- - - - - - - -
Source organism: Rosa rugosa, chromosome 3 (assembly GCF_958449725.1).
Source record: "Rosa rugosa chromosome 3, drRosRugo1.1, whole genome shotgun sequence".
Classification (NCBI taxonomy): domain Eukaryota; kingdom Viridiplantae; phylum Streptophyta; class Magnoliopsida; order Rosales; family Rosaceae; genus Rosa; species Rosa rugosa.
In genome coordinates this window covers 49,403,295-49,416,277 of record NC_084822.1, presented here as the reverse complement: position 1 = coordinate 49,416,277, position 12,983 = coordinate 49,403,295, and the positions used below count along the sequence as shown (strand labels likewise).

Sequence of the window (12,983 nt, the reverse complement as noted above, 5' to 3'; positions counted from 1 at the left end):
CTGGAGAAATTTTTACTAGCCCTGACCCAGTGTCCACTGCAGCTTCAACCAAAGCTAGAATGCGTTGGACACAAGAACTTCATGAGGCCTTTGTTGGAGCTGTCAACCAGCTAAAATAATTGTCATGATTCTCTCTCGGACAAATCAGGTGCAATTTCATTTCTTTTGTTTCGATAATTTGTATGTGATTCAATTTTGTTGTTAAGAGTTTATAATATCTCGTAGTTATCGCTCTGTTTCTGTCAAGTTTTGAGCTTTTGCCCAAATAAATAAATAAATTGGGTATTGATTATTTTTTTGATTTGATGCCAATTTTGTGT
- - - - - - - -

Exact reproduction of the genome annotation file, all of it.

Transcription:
Source organism: Rosa rugosa, chromosome 3 (assembly GCF_958449725.1).
Source record: "Rosa rugosa chromosome 3, drRosRugo1.1, whole genome shotgun sequence".
Classification (NCBI taxonomy): domain Eukaryota; kingdom Viridiplantae; phylum Streptophyta; class Magnoliopsida; order Rosales; family Rosaceae; genus Rosa; species Rosa rugosa.
In genome coordinates this window covers 49,403,295-49,416,277 of record NC_084822.1, presented here as the reverse complement: position 1 = coordinate 49,416,277, position 12,983 = coordinate 49,403,295, and the positions used below count along the sequence as shown (strand labels likewise).

Sequence of the window (12,983 nt, the reverse complement as noted above, 5' to 3'; positions counted from 1 at the left end):
CTGGAGAAATTTTTACTAGCCCTGACCCAGTGTCCACTGCAGCTTCAACCAAAGCTAGAATGCGTTGGACACAAGAACTTCATGAGGCCTTTGTTGGAGCTGTCAACCAGCTAAAATAATTGTCATGATTCTCTCTCGGACAAATCAGGTGCAATTTCATTTCTTTTGTTTCGATAATTTGTATGTGATTCAATTTTGTTGTTAAGAGTTTATAATATCTCGTAGTTATCGCTCTGTTTCTGTCAAGTTTTGAGCTTTTGCCCAAATAAATAAATAAATTGGGTATTGATTATTTTTTTGATTTGATGCCAATTTTGTGT